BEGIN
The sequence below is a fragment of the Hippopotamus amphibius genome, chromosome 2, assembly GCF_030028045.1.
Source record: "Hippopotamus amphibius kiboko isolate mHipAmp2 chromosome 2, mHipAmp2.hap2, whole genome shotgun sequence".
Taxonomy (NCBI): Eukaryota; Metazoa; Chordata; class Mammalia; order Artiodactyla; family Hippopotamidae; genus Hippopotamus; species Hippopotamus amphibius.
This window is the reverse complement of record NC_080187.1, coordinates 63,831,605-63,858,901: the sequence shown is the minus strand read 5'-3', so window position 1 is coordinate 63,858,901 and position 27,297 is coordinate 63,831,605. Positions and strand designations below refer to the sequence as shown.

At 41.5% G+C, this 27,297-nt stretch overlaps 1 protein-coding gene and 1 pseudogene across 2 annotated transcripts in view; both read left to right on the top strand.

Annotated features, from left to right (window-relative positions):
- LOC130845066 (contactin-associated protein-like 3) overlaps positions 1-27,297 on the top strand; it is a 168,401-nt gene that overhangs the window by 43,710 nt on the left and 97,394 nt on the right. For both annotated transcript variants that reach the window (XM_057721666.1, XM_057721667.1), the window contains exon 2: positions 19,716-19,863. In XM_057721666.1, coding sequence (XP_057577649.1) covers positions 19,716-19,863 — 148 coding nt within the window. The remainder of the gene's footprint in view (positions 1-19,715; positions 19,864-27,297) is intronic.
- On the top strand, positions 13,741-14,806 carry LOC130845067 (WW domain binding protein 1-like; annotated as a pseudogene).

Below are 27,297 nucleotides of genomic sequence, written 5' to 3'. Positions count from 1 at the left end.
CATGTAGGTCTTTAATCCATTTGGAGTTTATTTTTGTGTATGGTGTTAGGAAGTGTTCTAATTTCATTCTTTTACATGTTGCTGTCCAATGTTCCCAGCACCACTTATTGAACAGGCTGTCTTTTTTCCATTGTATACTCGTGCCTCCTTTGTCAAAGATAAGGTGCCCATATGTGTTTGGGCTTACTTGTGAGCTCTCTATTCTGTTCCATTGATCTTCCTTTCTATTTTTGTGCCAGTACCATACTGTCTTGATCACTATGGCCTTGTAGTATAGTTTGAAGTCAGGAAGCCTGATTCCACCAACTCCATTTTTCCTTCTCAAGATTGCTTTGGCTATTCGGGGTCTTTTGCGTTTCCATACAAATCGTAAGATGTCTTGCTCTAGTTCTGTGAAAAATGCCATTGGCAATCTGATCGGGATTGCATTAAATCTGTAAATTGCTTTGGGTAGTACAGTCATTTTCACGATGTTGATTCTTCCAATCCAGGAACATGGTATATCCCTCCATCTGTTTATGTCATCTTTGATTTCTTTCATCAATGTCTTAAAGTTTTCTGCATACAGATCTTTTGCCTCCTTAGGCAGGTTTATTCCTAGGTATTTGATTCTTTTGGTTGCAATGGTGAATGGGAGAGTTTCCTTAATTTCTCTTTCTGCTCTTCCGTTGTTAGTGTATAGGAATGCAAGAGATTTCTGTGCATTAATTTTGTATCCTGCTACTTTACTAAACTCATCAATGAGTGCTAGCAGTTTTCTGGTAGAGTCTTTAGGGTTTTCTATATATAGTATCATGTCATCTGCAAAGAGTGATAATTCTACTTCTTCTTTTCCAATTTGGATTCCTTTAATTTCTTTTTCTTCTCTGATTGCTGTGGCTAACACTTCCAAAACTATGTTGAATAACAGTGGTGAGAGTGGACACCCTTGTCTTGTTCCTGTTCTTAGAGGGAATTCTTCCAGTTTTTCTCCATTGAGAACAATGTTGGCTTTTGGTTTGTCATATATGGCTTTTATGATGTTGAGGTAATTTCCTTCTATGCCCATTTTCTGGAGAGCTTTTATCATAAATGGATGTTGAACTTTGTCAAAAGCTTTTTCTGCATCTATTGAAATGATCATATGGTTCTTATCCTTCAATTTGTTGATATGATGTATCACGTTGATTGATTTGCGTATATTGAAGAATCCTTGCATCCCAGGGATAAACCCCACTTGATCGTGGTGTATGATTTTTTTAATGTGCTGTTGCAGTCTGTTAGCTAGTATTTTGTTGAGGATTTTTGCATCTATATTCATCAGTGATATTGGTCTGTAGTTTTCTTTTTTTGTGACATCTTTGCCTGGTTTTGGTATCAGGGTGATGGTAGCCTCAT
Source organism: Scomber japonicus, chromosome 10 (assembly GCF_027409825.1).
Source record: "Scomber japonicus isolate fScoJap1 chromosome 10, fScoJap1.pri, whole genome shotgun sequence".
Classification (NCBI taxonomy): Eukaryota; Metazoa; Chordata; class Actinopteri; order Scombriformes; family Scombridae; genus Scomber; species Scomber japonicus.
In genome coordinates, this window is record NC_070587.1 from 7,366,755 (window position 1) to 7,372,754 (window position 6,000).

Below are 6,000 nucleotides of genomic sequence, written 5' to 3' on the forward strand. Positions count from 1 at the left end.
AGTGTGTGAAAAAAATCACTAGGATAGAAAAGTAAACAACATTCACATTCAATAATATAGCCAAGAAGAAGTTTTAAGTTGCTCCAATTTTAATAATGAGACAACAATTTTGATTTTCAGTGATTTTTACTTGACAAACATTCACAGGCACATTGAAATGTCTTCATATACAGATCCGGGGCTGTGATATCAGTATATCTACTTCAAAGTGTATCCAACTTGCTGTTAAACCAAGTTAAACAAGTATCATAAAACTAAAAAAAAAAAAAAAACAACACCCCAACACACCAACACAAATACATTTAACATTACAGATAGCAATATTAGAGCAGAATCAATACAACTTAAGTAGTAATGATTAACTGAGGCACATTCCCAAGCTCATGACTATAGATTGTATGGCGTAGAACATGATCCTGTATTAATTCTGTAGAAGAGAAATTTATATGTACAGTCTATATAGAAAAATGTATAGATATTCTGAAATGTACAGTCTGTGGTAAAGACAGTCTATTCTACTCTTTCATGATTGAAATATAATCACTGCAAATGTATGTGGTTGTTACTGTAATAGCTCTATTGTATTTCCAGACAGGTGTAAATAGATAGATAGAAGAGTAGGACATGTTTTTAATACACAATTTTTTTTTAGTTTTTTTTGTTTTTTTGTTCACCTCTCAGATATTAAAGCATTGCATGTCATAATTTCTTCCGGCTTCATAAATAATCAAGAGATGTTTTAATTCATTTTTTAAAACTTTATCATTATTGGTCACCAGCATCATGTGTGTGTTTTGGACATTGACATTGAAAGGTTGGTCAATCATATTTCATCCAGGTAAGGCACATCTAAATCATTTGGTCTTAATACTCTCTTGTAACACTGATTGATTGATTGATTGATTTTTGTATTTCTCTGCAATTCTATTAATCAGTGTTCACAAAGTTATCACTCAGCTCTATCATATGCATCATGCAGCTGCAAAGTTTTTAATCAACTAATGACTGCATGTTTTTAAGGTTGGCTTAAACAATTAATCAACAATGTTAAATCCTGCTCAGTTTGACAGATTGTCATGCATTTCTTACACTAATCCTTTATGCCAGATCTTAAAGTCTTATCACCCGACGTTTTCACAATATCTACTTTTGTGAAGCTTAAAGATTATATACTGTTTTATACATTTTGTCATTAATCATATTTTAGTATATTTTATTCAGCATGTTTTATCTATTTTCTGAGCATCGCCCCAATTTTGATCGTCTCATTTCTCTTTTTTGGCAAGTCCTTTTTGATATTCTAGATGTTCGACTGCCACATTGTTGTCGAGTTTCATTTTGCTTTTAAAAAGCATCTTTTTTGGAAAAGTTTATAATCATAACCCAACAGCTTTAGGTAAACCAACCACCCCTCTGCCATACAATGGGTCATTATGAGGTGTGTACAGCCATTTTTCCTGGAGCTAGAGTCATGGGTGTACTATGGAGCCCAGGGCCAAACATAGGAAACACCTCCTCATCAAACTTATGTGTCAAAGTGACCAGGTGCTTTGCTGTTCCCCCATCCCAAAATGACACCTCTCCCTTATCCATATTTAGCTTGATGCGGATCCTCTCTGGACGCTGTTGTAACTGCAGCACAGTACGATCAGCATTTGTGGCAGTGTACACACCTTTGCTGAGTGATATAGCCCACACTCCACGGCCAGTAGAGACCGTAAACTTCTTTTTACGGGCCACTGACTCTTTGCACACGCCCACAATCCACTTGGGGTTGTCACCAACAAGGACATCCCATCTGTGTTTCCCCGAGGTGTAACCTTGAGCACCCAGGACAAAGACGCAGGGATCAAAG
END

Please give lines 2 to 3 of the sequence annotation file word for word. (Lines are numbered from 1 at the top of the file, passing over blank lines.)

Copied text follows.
Source record: "Hippopotamus amphibius kiboko isolate mHipAmp2 chromosome 2, mHipAmp2.hap2, whole genome shotgun sequence".
Taxonomy (NCBI): Eukaryota; Metazoa; Chordata; class Mammalia; order Artiodactyla; family Hippopotamidae; genus Hippopotamus; species Hippopotamus amphibius.